Bovis ISSN 2398-2993

Testicular and scrotal trauma

Contributor(s): Jonathan Statham, Ash Phipps , Paul Wood

Bishopton Veterinary Group logoRAFT logo Royal Dick School Veterinary Studies logo

Introduction

  • Cause: trauma maybe occur from kick during mating, fighting between bulls and jumping over fences.
  • Signs: scrotal edema and hemorrhage, orchitis, secondary bacterial infection.
  • Diagnosis: history and clinical signs. FNA with cytology may be utilized.
  • Treatment: surgical closure of wounds or irrigation and management of contaminated or infected sites.
  • Prognosis: temporary or permanent effect on fertility.

Pathogenesis

Etiology

  • Kicks during mating.
  • Fighting (particularly when bulls are introduced to a new bull herd).
  • Jumping over fences.
  • Trauma may occur following ‘mis-service’ (eg, slipping off of a female mid-mount or attempting to serve a cow through a hazard such as a barbed wire fence).
  • Iatrogenic presentations include dramatic testicular swelling following castration using the Burdizzo method or the inappropriate use of elastrator rings . Castration: methods

Predisposing factors

  • Anatomical location of the pendulous testicles in the scrotum. 

Pathophysiology

  • Trauma to scrotum results in pain, scrotal and preputial edema, scrotal hemorrhage, elevated scrotal temperature, pain, hematocoele formation or rupture of the tunica albuginea (often leads to testicular Hematoma Hematoma Penile hematoma). 
  • If hematocele occurs this may lead to adhesions within the scrotum (particularly between the visceral and parietal tunics).
  • Testicular/scrotal trauma may be associated with unilateral or bilateral enlargement of testicles and Orchitis Orchitis.   
  • Severe trauma to the scrotum may result in epididymal duct blockage which can lead to sperm-free seminal fluid ejaculate.
  • Puncture wounds or lacerations of the scrotum can result in additional problems such as secondarily bacterial infection.
  • Intrascrotal hemorrhage and/or edema often becomes organized if left untreated to form fibrous tissue; also cicatricial (healed) scar formation that obstructs the epididymis may interfere with thermoregulation of Spermatogenesis Spermatogenesis leading to degeneration of seminiferous tubules and progressive testicular atrophy.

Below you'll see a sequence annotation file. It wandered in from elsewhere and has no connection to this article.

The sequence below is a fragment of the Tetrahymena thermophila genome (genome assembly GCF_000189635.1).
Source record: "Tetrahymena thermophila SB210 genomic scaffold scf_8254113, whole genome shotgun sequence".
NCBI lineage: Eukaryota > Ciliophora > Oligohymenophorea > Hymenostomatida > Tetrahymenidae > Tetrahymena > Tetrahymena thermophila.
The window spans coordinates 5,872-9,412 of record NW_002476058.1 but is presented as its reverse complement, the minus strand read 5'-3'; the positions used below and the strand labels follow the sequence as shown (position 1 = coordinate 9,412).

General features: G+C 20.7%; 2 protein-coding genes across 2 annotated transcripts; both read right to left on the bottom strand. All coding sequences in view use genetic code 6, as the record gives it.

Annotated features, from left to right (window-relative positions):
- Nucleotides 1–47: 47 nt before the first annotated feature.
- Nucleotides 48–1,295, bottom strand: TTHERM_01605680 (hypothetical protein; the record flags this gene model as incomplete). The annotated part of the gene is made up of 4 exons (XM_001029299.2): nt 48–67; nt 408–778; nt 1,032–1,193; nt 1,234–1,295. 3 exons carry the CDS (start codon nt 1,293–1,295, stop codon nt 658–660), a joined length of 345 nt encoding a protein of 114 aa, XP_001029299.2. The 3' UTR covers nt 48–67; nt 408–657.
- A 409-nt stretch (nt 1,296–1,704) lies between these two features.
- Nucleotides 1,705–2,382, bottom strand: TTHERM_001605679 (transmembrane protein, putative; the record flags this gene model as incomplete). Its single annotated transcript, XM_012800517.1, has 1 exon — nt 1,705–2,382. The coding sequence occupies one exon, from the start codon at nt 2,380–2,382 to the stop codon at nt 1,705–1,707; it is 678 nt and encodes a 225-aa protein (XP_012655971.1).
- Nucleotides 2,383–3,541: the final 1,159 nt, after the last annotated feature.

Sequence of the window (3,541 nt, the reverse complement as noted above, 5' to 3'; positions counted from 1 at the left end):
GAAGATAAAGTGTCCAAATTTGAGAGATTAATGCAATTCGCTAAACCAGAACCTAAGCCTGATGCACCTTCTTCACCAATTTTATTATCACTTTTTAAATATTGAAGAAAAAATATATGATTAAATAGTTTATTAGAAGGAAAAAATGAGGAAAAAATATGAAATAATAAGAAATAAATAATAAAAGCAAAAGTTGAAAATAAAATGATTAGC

Diagnosis

This article is available in full to registered subscribers

Sign up now to purchase a 30 day trial, or Login

Treatment

This article is available in full to registered subscribers

Sign up now to purchase a 30 day trial, or Login

Outcomes

This article is available in full to registered subscribers

Sign up now to purchase a 30 day trial, or Login

Further Reading

Publications

Refereed Papers

  • Recent references from PubMed and VetMed Resource.
  • Migbaru K, Sisay G & Kasa T (2014) Study on Gross Testicular Disorders of Bulls Slaughtered at Addis Ababa Abattoirs EnterpriseJournal of Reproduction and Infertility (2), pp 45-49.
  • Statham J M E (2010) Differential diagnosis of scrotal enlargement in bulls. In Practice. 32 p2-9.
  • Penny C (2009) The development of a UK bull breeding soundness evaluation certificate. Cattle Practice 17, pp 64-70.
  • Eppink E (2006) A survey of bull breeding soundness evaluations in the south east of Scotland. Cattle Practice 13 pp 205-209.
  • Penny C (2005) Practical semen collection and examination techniques for breeding soundness evaluation of bulls. Cattle Practice 13 pp 199-204.
  • McGowan M (2004) Approach to conducting bull breeding soundness evaluations. In Practice 26 pp 485-491.
  • Entwistle K & Fordyce G (2003) Evaluating and reporting bull fertility. Australian Association of Cattle Veterinarians.

Other sources of information

  • Smith B P (1996). Large animal internal medicine. pp 140.


ADDED